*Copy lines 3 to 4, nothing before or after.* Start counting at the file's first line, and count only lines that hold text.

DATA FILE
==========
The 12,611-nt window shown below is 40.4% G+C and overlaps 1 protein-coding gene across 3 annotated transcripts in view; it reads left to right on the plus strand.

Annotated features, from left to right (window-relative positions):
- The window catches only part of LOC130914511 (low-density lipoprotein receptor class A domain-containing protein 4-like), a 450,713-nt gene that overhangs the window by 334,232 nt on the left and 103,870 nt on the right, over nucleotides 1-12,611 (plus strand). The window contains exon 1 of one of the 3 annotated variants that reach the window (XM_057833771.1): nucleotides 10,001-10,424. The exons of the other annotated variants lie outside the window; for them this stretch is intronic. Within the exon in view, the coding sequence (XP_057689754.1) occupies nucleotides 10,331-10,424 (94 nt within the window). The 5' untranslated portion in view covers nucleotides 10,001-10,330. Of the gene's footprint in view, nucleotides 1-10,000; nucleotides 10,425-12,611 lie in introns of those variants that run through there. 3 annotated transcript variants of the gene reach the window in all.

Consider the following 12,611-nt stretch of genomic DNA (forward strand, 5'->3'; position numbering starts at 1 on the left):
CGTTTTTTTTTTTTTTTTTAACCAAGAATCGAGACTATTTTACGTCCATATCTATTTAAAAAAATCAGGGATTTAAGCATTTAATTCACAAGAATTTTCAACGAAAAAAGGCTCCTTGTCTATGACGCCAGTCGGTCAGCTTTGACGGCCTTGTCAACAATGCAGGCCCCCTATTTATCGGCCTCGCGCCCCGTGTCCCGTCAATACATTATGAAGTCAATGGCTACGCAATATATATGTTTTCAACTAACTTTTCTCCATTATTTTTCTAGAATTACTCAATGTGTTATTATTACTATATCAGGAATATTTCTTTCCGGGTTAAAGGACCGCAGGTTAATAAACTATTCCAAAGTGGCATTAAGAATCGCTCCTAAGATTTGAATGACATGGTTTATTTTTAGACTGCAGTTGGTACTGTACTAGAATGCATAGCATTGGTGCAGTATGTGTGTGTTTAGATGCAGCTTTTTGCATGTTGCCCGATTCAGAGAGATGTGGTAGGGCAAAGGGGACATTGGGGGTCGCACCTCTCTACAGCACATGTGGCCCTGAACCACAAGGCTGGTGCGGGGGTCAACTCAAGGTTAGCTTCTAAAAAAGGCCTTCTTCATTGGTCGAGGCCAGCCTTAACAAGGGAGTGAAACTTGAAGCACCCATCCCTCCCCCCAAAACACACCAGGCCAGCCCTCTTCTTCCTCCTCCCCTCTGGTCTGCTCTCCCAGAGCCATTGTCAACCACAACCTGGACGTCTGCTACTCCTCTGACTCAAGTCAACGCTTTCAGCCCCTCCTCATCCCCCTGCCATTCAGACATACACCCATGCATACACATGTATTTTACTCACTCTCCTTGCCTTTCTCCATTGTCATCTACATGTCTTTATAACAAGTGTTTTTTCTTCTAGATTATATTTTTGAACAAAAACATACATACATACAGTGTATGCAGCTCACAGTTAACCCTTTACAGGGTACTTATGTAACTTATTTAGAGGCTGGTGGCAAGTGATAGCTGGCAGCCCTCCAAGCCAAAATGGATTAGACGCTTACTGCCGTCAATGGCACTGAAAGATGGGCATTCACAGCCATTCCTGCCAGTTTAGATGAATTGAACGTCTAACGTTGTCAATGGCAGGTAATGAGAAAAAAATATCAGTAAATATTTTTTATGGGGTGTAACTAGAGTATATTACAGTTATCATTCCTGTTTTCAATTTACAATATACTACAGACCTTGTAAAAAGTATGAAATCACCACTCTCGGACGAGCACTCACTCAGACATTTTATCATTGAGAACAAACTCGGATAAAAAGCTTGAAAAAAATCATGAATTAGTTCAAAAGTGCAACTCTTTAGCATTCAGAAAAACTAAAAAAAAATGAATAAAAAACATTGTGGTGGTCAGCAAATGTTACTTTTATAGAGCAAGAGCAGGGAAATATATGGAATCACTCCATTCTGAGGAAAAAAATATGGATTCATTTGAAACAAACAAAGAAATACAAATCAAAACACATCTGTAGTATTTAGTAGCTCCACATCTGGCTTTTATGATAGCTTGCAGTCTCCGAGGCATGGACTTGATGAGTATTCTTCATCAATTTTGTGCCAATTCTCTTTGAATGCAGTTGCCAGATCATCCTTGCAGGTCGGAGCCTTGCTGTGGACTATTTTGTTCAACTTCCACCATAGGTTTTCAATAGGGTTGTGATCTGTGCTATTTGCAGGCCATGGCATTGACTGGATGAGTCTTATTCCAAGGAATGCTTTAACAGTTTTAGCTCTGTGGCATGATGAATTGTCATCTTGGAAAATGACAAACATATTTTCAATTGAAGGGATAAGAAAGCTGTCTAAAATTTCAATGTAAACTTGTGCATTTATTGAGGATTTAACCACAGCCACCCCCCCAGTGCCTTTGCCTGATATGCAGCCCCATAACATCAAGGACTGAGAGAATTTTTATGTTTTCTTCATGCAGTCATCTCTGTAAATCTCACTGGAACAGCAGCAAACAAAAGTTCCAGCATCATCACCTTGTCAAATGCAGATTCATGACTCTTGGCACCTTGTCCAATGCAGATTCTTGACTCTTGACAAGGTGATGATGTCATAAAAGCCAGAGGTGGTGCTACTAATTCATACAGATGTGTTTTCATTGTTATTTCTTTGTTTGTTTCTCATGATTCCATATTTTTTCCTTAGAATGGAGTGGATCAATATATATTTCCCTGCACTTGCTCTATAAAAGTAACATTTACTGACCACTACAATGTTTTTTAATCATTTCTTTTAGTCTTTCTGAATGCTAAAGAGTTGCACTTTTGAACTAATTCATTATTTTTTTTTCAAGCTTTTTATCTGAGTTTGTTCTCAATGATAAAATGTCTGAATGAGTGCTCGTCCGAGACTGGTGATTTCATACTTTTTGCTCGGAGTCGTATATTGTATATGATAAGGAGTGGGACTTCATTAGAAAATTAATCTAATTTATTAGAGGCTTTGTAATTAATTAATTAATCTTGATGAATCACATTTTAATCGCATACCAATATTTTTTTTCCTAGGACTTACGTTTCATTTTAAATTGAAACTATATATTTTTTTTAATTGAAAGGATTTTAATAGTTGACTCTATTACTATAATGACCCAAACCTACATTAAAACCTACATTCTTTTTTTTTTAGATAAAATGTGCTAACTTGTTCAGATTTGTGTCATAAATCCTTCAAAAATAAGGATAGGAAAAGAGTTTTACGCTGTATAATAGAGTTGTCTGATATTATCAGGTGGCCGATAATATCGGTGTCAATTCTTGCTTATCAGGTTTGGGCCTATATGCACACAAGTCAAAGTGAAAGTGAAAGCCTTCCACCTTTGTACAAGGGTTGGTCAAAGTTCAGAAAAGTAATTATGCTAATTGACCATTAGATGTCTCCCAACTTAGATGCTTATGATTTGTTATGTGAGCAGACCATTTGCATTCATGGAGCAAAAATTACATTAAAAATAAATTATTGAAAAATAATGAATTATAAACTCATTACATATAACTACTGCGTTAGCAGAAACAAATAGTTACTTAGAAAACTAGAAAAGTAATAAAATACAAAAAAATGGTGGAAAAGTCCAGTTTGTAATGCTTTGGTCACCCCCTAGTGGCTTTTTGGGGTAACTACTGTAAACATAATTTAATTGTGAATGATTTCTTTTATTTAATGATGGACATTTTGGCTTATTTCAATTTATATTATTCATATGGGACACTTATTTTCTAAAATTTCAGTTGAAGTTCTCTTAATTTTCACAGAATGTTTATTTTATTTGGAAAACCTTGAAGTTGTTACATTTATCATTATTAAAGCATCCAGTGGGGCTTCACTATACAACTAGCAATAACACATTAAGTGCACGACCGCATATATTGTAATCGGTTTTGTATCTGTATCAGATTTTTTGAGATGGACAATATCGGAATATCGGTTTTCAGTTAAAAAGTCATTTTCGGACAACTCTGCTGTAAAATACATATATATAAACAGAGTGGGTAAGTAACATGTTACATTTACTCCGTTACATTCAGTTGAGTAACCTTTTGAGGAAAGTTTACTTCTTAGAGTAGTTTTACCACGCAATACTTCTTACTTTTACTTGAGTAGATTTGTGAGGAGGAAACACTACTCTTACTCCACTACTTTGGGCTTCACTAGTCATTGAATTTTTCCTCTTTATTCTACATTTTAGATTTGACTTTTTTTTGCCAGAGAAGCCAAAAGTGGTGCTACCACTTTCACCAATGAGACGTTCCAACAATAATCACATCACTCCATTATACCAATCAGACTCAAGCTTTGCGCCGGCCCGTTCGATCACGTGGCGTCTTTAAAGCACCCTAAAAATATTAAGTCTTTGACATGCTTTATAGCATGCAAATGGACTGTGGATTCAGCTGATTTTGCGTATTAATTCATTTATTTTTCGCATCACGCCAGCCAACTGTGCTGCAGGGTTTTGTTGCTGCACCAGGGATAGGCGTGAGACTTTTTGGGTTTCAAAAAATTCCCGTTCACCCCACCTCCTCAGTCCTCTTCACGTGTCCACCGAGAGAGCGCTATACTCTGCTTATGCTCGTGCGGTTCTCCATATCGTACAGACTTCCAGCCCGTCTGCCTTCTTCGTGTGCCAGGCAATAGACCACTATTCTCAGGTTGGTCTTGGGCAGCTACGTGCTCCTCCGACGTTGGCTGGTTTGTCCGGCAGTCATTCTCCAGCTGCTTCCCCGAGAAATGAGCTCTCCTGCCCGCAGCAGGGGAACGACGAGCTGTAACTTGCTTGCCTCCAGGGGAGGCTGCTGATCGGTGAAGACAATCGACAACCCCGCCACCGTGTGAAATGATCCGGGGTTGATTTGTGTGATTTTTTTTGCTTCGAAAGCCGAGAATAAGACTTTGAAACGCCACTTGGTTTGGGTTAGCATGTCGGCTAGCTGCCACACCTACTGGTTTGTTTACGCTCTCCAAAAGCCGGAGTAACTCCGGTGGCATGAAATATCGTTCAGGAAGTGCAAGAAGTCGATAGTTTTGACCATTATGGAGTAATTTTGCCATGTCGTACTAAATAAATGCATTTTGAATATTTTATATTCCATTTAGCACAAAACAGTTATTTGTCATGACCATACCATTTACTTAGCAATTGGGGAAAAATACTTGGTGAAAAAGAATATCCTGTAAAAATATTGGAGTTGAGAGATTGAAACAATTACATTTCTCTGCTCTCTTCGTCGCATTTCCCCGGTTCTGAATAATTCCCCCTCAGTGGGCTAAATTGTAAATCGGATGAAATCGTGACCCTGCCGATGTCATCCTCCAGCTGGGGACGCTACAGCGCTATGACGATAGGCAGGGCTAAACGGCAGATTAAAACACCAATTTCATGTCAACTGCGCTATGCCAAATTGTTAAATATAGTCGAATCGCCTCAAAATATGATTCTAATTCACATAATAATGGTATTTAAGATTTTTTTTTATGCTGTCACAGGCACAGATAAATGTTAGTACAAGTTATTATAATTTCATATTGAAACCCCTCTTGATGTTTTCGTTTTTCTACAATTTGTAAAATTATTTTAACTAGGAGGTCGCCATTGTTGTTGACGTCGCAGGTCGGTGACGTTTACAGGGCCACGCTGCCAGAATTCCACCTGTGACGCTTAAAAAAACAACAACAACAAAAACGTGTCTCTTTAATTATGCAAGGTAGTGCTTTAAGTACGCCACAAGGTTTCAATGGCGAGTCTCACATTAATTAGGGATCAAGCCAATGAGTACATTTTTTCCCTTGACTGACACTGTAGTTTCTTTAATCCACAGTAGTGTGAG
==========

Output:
- The window catches only part of LOC130914511 (low-density lipoprotein receptor class A domain-containing protein 4-like), a 450,713-nt gene that overhangs the window by 334,232 nt on the left and 103,870 nt on the right, over nucleotides 1-12,611 (plus strand). The window contains exon 1 of one of the 3 annotated variants that reach the window (XM_057833771.1): nucleotides 10,001-10,424. The exons of the other annotated variants lie outside the window; for them this stretch is intronic. Within the exon in view, the coding sequence (XP_057689754.1) occupies nucleotides 10,331-10,424 (94 nt within the window). The 5' untranslated portion in view covers nucleotides 10,001-10,330. Of the gene's footprint in view, nucleotides 1-10,000; nucleotides 10,425-12,611 lie in introns of those variants that run through there. 3 annotated transcript variants of the gene reach the window in all.

Consider the following 12,611-nt stretch of genomic DNA (forward strand, 5'->3'; position numbering starts at 1 on the left):